Odom's suspension takes effect immediately.
He faced a suspension earlier this season but appealed, which slowed the process. Now Odom will begin sitting out games starting Oct. 24 against the Atlanta Falcons, once the Bengals (2-3) complete their bye week.
While not naming the specific drug or substance at issue, Odom's lawyer said the player had mistakenly ingested his wife's weight-loss medicine.
Attorney David Cornwell said the suspension illustrates why the NFL's disciplinary programs need an overhaul.
"Antwan did not take a steroid or any other performance enhancing substance," Cornwell said in a statement. "While driving after midnight from Alabama to Cincinnati to report to training camp, Antwan's wife mistakenly opened her prescription pill bottle instead of Antwan's and gave him one of her prescription weight-loss pills instead of Antwan's medicine. Naturally, Antwan's preseason urine test was positive for his wife's medicine."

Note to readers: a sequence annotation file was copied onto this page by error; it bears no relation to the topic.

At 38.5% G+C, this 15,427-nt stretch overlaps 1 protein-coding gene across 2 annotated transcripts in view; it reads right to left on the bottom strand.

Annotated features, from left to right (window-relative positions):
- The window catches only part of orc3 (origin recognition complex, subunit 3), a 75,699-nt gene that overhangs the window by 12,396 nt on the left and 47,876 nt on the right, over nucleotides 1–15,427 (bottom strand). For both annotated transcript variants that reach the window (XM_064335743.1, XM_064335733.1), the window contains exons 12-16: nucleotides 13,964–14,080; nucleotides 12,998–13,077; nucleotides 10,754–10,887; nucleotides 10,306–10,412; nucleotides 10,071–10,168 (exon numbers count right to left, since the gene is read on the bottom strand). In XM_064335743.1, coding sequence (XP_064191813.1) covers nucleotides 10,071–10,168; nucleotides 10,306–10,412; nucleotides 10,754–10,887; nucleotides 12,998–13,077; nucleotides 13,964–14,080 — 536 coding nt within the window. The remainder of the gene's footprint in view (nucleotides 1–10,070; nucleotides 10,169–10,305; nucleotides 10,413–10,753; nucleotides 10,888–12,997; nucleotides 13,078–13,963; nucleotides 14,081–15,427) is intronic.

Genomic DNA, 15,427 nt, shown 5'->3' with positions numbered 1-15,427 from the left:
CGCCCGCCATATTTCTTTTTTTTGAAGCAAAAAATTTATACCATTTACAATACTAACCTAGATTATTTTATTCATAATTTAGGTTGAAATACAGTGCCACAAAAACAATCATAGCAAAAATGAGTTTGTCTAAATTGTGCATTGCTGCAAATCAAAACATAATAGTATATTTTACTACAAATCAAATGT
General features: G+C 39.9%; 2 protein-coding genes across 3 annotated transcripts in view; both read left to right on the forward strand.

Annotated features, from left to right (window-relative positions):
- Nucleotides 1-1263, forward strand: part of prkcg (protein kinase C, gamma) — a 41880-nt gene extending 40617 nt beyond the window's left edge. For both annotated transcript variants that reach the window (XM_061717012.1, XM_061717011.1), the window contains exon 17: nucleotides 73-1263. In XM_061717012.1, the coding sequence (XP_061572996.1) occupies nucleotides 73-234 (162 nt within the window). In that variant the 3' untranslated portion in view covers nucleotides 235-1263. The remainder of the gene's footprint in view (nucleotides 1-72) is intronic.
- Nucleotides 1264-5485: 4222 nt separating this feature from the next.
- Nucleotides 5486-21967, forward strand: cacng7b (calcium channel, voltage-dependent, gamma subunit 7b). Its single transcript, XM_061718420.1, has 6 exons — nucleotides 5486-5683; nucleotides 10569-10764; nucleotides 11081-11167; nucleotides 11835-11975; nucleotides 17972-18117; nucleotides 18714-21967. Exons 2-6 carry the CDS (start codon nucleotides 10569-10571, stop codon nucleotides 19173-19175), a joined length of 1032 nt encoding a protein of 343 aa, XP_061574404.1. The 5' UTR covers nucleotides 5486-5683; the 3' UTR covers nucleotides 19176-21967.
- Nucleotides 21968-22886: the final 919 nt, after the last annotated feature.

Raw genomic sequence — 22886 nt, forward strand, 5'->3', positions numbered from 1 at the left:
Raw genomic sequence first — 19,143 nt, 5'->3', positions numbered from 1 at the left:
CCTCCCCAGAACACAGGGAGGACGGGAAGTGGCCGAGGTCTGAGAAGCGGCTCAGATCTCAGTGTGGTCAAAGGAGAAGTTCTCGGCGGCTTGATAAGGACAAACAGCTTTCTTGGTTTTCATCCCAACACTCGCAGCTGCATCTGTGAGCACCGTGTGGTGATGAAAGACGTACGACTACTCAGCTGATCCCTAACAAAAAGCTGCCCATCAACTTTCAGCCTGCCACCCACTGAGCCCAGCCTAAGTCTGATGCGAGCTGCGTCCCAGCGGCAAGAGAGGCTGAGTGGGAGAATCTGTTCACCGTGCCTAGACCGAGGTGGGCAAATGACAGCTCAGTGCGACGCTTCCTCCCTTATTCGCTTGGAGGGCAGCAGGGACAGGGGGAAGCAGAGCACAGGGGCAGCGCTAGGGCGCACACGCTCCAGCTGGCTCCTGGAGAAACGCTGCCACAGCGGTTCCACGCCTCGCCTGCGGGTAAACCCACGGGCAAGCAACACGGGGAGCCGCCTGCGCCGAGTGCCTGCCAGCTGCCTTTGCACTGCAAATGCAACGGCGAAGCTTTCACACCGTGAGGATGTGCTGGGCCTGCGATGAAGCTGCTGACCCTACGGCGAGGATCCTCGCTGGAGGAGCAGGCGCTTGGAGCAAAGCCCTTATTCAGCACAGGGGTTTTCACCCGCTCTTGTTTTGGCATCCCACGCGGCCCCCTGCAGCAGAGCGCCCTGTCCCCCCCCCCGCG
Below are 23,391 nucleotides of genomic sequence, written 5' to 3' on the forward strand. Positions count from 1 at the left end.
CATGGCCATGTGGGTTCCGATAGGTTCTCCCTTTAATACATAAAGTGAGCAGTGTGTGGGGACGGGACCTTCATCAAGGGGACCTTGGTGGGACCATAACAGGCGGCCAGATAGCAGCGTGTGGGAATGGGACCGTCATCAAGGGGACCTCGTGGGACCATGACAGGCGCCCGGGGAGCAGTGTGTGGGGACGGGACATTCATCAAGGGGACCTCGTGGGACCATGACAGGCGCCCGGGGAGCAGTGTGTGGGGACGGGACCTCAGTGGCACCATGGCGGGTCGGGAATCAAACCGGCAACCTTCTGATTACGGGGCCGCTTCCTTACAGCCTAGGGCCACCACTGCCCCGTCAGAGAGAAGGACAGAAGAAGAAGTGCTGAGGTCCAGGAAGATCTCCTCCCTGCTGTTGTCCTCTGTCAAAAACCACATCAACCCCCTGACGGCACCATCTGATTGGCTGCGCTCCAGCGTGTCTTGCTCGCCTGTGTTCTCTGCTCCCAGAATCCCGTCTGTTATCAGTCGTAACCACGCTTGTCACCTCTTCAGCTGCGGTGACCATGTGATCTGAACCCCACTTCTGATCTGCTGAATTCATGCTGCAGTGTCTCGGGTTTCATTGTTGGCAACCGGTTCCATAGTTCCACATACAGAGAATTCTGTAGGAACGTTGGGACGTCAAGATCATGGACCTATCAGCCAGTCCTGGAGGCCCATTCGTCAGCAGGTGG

Odom has been battling injuries this season -- he left last Sunday's loss to Tampa Bay with an undisclosed injury -- and has just four tackles and no sacks.
In October 2009, when he needed surgery to repair a torn Achilles tendon, Odom was the Bengals' top pass rusher and was tied for the league lead with eight sacks.
Per policy, the NFL does not reveal which substance was involved or comment on suspensions stemming from performance-enhancing substances.
Cornwell said the NFL's hearing officer assigned by commissioner Roger Goodell that took up Odom's appeal concluded the evidence showed Odom had inadvertently taken his wife's medicine and called the suspension "unfairly harsh."
But the official, Harold Henderson, "lacked the authority to alter the discipline," Cornwell said.
"The NFL did not dispute the facts in this case and accepted the Cincinnati Bengals' weight records showing that Antwan's target reporting weight was 275 lbs. and that he actually reported at 255 lbs., confirming that Antwan had no reason to take a weight-loss medicine," Cornwell said in the statement. "The steroid program's administrator, Dr. John Lombardo, testified that no competitive advantage was gained by this mistake and that no physical difference would be apparent to Antwan from taking his wife's medicine as opposed to his own."
Informaton from ESPN.com's James Walker was used in this report.